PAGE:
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Matt James is an award-winning game designer from Washington, DC. He has designed and developed game content for companies such as Privateer Press, Paizo, Kobold Press, and Wizards of the Coast. In his spare time he authors short stories and other speculative fiction. Matt is also a disabled combat veteran, having earned the Bronze Star Medal and Purple Heart during his service in Iraq back in 2005.
It's tough to get a good read on this book. It almost feels like a few underdark- and dungeon-themed articles and an editionless fluff book got sewn together into a single product. On the up side, the content here is solid. On the downside, it's of questionable value to both players and DMs; there's not enough of value for either to justify the full cover price. I also found it a tad unfocused... The player information is mostly underdark-oriented, rather than dungeon-crawly, as if it escaped from the upcoming Menzoberranzan supplement. [Edit: It appears that it very well might have, because Menzoberranzan is now an "editionless" supplement.]
Anyway, let's start with the good - the player stuff, which is found (mostly) in the front half of the book. As has become the norm, we begin with themes - 7, here, to be precise, in a mix of dungeon-focused and underdark-themed adventurers. Do we really need more themes? Ummm... No, not really. Are they still good to have? Sure! As long as they're good.
And these, fortunately, are good. They are generally fairly potent, mechanically, which is fine by me... Top of the potency list are the Bloodsworn, who get a slightly less-powerful Elven Accuracy at 1st, second-wind-based features at 5th, and initiative at 10th. Deep Delvers are also notable - they make up for some lackluster low-level features with a whammy - Blindsight - at 10th level. Trapsmiths are pretty cool too - they have evocative flavor, and an interesting off-turn Reaction attack which can pick up control effects. There's even a largely out-of-combat theme in the Treasure Hunter, but while their 10th level feature is interesting, it's overall kind of underwhelming.Read more ›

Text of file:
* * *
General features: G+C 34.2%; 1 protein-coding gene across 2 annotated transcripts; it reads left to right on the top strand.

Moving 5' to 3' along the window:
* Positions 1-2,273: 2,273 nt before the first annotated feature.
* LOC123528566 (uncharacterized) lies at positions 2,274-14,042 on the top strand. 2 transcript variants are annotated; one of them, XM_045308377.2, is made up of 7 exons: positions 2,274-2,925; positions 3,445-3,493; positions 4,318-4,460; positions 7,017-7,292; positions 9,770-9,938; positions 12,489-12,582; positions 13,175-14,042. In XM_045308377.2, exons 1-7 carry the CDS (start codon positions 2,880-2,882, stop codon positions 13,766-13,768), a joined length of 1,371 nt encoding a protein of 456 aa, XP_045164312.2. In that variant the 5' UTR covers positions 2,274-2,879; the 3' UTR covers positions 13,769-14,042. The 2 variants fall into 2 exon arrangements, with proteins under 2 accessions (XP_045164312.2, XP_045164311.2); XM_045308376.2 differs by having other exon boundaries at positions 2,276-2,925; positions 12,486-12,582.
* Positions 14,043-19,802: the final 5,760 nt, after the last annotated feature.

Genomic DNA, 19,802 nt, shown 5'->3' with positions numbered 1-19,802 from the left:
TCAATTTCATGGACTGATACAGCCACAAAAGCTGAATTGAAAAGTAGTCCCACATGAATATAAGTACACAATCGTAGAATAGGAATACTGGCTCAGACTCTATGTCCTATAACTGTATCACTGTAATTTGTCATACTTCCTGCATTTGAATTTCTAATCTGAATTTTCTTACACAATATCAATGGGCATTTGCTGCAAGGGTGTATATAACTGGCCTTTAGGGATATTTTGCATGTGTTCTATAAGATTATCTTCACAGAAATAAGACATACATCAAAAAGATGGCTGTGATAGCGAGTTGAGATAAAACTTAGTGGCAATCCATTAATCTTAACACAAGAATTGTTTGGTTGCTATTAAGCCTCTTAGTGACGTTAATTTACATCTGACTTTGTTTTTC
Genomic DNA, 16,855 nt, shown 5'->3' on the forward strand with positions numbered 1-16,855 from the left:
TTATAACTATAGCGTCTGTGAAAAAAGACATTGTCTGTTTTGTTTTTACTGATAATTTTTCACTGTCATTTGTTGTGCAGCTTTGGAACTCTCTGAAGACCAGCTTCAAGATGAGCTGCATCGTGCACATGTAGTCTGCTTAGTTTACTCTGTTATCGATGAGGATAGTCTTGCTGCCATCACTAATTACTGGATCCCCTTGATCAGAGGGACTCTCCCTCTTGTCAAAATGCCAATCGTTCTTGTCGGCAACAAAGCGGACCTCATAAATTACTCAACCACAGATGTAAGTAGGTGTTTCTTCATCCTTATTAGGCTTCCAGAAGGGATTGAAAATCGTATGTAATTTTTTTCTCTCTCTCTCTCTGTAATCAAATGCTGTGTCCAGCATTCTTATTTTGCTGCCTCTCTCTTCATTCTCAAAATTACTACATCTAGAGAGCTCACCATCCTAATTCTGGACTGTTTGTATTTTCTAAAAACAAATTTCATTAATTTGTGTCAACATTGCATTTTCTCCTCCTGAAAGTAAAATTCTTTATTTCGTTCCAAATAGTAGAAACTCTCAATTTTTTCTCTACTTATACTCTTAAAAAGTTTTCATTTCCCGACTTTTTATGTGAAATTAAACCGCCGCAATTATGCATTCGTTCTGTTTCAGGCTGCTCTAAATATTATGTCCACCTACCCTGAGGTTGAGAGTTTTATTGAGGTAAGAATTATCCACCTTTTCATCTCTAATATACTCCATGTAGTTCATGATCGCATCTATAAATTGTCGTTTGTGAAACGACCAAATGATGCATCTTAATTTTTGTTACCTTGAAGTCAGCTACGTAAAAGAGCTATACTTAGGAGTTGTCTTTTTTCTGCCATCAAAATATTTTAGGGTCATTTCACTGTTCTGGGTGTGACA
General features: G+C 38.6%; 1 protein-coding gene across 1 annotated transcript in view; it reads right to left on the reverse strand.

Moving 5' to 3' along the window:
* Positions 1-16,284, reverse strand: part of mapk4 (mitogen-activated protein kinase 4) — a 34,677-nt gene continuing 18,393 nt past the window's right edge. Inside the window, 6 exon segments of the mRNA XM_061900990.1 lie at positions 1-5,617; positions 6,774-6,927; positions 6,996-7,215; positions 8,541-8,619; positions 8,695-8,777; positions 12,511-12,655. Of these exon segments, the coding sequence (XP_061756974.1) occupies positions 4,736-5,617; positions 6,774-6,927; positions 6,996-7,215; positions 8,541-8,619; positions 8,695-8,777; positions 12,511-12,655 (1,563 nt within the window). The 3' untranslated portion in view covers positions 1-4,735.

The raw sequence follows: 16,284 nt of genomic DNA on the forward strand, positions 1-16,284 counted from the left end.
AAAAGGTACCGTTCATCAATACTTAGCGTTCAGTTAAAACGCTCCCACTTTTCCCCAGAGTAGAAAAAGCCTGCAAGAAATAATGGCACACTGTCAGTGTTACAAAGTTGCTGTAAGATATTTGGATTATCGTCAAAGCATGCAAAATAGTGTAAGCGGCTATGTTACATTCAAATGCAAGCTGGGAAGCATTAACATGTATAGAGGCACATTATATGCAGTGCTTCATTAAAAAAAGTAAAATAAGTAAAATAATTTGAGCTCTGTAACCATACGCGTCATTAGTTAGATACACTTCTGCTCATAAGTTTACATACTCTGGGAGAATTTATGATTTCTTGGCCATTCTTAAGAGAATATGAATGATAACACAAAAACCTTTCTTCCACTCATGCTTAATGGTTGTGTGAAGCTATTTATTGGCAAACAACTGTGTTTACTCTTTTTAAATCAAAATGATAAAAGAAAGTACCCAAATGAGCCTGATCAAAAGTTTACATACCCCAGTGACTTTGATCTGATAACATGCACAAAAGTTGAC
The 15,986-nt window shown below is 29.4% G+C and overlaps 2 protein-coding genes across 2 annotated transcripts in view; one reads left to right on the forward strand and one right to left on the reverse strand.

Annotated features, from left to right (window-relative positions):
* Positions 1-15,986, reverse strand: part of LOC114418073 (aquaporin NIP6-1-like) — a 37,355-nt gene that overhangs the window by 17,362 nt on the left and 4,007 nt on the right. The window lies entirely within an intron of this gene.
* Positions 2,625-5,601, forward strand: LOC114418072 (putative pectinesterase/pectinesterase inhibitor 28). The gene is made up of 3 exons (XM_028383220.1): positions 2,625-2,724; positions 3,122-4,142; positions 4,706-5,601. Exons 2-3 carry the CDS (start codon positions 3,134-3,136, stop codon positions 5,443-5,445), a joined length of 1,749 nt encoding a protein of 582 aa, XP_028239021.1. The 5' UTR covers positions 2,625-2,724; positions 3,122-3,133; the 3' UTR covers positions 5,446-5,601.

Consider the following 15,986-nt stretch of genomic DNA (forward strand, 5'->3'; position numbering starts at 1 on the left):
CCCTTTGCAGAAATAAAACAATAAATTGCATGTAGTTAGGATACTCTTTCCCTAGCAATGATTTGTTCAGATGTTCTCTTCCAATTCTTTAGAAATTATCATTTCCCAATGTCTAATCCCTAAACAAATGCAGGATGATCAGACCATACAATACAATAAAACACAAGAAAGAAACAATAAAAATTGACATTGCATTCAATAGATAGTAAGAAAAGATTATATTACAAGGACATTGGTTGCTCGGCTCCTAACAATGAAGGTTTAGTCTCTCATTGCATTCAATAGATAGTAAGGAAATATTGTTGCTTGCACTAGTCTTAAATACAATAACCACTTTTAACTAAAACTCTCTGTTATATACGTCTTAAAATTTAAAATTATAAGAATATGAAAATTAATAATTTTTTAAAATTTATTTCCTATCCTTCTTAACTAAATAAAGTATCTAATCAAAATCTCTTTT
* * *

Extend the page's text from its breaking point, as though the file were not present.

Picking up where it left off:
Since the debut of Heroes of the Feywild, the bar has been set very high for subsequent 4th Edition Dungeons & Dragons Roleplaying Game Supplements. Can the Dungeon Survival Handbook meet the challenge?
The first sign that this is a different sort of book is the lack of the words "Player's Option" in the title. This book isn't just for players, and that lack of focus makes for some odd design choices. But the first chapter is all player goodness. Character themes include the bloodsworn (a single-minded slayer out for revenge), deep delver (specializing in subterranean survival), escaped thrall (a psychically-damaged and possibly insane survivor of eldritch torture), trapsmith, treasure hunter, and the uninspired Underdark envoy (bard-type) and Underdark outcast (rogue-type). All of these themes include optional powers and a sample character, sans stats. Why are these characters presented without stats? Is it assumed players will adopt the character or is it left for Dungeon Masters to use as a non-player character...in which case stats would have been useful?
The best part of the book includes new races: goblins, kobolds, and the hard-to-pronounce svirfneblin. It's interesting to see how 4th Edition handles the svirfneblin as a race, who have traditionally been very powerful opponents. The presentation seems balanced, with the opportunity to even summon earth elementals at higher levels.
Dungeon-Themed Powers follow next, an overview of powers grouped by different concepts. So for example, you might have powers from the Vault of the Drow. Curiously, there's no drow race. The exclusion is peculiar given that the skull-bodied spider symbol of the drow invasion is on the cover of the book.Read more ›
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If your group enjoys reality-based, hardcore delving- being pushed to the limits of their ingenuity and endurance- than I would wholly recommend this book. If your group is a bit more casual, the book contains advice on dungeon design, character building, and more. All in all, I'd say there is something in here for every group.
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